markcoatney

markcoatney:

washingtonpost:

silentgiantla:

Animated artwork by Rebecca Mock

Fine, detailed and subtle animated artwork created by New York illustrator Rebecca Mock. Apparently the animated gif back to stay, gradually more and more people are exploring this old format and customers asking for shouting. Several of these illustrations were created for the New York Times or The Warlus magazine.

Beautiful gif art. <3

Oh my Lord. We have to have these at AJAM.

Lovely.

Andy Hertzfeld on Susan Kare:

One day, I came over to her cubicle to see what she was working on, and I was surprised to see her laboring over a tiny icon portrait of Steve Jobs.
Icons were only 32 by 32 black or white pixels, 1024 dots in total, and I didn&#8217;t think it was possible to do a very good portrait in that tiny a space, but somehow Susan had succeeded in crafting an instantly recognizable likeness with a mischevious grin that captured a lot of Steve&#8217;s personality. Everyone she showed it to liked it, even Steve himself.

Via Priceonomics&#8217; in-depth look at Kare, definitely worth the read.

Andy Hertzfeld on Susan Kare:

One day, I came over to her cubicle to see what she was working on, and I was surprised to see her laboring over a tiny icon portrait of Steve Jobs.

Icons were only 32 by 32 black or white pixels, 1024 dots in total, and I didn’t think it was possible to do a very good portrait in that tiny a space, but somehow Susan had succeeded in crafting an instantly recognizable likeness with a mischevious grin that captured a lot of Steve’s personality. Everyone she showed it to liked it, even Steve himself.

Via Priceonomics’ in-depth look at Kare, definitely worth the read.

Jordan Kushins:

I was asked to sit down, and was given a pair of Oculus HD goggles that were hanging from a cord suspended from the ceiling. I was handed a pair of headphones. At this point, everything was black and completely silent. I was only slightly anxious. And then they pressed play.

Immediately I was standing directly in the middle of a skate park. The sun was shining. There was a guy going back and forth over the shallow peaks and valleys directly to my right. There was no break in the scene as I looked left, and up, and all the way around behind me, and the sound remained true to the direction of his wheels along the concrete. This was a very real—like, shockingly real—3D transportation. It was a mouth agape, I-can’t-stop-giggling-out-of-pure-incredulity kind of leap.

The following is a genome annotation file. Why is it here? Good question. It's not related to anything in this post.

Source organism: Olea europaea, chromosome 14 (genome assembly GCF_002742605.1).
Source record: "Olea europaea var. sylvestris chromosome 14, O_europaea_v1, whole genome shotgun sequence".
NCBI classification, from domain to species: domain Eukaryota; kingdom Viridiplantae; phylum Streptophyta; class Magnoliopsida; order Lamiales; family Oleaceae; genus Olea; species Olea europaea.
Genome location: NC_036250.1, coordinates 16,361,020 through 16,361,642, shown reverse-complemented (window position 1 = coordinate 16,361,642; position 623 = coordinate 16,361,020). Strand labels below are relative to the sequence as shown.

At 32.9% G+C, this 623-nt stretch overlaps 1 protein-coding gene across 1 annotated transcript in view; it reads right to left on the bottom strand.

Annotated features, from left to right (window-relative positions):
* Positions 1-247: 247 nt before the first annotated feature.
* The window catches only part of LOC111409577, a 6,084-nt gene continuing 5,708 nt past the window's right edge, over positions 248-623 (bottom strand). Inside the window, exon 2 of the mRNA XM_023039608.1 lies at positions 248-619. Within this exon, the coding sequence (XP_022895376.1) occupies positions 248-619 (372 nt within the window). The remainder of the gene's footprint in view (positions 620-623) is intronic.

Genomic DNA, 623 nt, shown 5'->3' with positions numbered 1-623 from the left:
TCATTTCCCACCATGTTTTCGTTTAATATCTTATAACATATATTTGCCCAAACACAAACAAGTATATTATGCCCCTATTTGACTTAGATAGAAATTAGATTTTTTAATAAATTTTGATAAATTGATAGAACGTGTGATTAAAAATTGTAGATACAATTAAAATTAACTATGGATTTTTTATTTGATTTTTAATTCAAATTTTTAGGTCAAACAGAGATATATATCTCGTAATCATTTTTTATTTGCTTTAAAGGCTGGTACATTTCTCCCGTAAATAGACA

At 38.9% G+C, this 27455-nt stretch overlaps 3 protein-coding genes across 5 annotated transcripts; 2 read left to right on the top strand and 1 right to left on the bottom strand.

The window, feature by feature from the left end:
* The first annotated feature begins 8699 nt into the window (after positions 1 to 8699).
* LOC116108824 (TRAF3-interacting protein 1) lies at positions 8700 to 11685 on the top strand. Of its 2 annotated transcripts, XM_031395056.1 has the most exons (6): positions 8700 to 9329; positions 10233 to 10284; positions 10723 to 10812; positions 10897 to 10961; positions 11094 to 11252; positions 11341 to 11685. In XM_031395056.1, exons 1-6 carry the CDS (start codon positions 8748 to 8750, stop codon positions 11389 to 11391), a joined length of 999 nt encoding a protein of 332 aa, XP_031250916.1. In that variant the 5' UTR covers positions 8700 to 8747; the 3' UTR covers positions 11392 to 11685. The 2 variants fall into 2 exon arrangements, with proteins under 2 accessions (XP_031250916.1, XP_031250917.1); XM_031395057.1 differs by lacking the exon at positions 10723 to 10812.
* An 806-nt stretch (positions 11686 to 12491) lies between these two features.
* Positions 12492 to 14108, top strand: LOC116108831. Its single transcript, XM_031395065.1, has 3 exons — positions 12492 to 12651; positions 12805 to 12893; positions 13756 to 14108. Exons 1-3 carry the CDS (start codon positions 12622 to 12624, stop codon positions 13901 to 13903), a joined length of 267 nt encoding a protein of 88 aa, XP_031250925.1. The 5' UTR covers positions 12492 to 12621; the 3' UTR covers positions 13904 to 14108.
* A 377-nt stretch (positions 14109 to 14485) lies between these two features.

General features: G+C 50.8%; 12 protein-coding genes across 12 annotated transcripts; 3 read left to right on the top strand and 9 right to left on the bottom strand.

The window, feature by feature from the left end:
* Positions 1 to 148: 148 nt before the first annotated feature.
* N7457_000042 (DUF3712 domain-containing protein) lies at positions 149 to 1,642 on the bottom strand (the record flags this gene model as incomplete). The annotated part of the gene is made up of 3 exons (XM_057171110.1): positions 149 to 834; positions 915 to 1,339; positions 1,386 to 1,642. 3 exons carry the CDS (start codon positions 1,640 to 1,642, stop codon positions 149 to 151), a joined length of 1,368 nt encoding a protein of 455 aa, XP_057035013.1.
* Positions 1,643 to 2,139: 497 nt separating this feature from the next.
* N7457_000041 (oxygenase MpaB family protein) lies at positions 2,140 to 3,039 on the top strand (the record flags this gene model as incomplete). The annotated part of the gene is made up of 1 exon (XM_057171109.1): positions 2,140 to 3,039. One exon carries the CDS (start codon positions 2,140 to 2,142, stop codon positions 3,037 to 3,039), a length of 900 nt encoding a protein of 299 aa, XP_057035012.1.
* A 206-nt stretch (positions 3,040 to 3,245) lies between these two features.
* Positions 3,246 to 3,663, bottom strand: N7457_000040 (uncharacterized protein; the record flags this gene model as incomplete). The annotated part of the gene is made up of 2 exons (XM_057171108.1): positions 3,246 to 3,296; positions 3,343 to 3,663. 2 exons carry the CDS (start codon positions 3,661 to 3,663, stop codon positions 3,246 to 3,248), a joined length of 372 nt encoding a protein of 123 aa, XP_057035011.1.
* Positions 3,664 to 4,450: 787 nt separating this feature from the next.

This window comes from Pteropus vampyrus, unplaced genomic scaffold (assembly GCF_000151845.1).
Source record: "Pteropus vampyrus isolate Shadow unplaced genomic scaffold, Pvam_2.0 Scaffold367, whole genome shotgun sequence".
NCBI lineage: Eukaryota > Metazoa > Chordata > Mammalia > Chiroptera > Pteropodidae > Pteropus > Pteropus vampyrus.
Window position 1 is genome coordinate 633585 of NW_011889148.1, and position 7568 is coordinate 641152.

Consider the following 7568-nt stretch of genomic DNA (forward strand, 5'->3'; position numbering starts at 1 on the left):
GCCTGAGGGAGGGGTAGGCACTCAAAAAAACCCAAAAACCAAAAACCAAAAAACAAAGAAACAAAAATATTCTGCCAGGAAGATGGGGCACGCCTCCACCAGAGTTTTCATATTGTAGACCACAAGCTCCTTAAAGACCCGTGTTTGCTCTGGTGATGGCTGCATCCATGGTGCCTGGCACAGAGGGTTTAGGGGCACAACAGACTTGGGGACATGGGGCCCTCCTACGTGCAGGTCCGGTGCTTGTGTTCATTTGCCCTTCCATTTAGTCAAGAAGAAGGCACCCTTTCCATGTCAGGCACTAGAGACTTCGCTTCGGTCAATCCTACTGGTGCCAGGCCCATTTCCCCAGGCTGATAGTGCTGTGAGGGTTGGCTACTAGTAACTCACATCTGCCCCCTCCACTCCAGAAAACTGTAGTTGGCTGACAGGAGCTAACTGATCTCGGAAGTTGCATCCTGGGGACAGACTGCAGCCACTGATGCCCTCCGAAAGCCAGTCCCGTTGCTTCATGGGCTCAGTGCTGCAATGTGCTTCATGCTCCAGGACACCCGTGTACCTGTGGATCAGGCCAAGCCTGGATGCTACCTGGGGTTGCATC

Seems like a pretty great way to describe the first-time experience using Oculus. It’s the kind of description that makes $2 billion sound cheap.

As is this:

Can you imagine seeing a version of Gravity where the action wasn’t just taking place on a screen in front of you, but in every single direction? Where you could view the same footage an infinite number of times and still catch details you’d never seen before, simply because you turned your head ever-so-slightly—or all the way around, or up, or down—and shifted your perspective? No one will ever view the exact same cut of the exact same footage; it is completely personalized based on where you look at any given moment. That and it’s totally immersive. It’s a revolutionary idea, but not without its challenges.

Such technology, if nailed, would fundamentally alter the experience of watching a movie. 3D is a shitty coat of paint, this is the real deal. 

When you see plane crash footage, you can’t help but think about dying in a plane crash. And when you have friends who are VCs, you can’t help but think about how you’d do as a VC. But I think I’m happier doing what I do now.

Techmeme founder Gabe Rivera, when asked by Megan Rose Dickey if he ever wants to be a VC.

Overall, good interview about how Techmeme works and were it may be headed.